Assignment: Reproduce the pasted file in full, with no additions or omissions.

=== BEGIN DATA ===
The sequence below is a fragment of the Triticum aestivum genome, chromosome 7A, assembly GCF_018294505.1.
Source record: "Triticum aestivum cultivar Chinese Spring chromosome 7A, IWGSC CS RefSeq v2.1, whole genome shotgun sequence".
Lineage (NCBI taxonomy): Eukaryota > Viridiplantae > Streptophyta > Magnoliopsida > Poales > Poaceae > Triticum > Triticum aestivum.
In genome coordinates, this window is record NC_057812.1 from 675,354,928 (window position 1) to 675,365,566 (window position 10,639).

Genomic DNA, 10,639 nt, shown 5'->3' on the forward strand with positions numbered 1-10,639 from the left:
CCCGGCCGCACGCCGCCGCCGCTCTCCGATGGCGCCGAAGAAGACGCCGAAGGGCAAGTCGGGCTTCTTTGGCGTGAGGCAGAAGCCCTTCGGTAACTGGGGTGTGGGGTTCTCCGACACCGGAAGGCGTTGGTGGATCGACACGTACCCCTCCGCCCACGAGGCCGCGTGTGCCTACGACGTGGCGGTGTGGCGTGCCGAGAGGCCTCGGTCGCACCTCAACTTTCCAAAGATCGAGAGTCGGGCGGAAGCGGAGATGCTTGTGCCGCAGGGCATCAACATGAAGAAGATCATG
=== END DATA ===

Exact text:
The sequence below is a fragment of the Triticum aestivum genome, chromosome 7A, assembly GCF_018294505.1.
Source record: "Triticum aestivum cultivar Chinese Spring chromosome 7A, IWGSC CS RefSeq v2.1, whole genome shotgun sequence".
Lineage (NCBI taxonomy): Eukaryota > Viridiplantae > Streptophyta > Magnoliopsida > Poales > Poaceae > Triticum > Triticum aestivum.
In genome coordinates, this window is record NC_057812.1 from 675,354,928 (window position 1) to 675,365,566 (window position 10,639).

Genomic DNA, 10,639 nt, shown 5'->3' on the forward strand with positions numbered 1-10,639 from the left:
CCCGGCCGCACGCCGCCGCCGCTCTCCGATGGCGCCGAAGAAGACGCCGAAGGGCAAGTCGGGCTTCTTTGGCGTGAGGCAGAAGCCCTTCGGTAACTGGGGTGTGGGGTTCTCCGACACCGGAAGGCGTTGGTGGATCGACACGTACCCCTCCGCCCACGAGGCCGCGTGTGCCTACGACGTGGCGGTGTGGCGTGCCGAGAGGCCTCGGTCGCACCTCAACTTTCCAAAGATCGAGAGTCGGGCGGAAGCGGAGATGCTTGTGCCGCAGGGCATCAACATGAAGAAGATCATG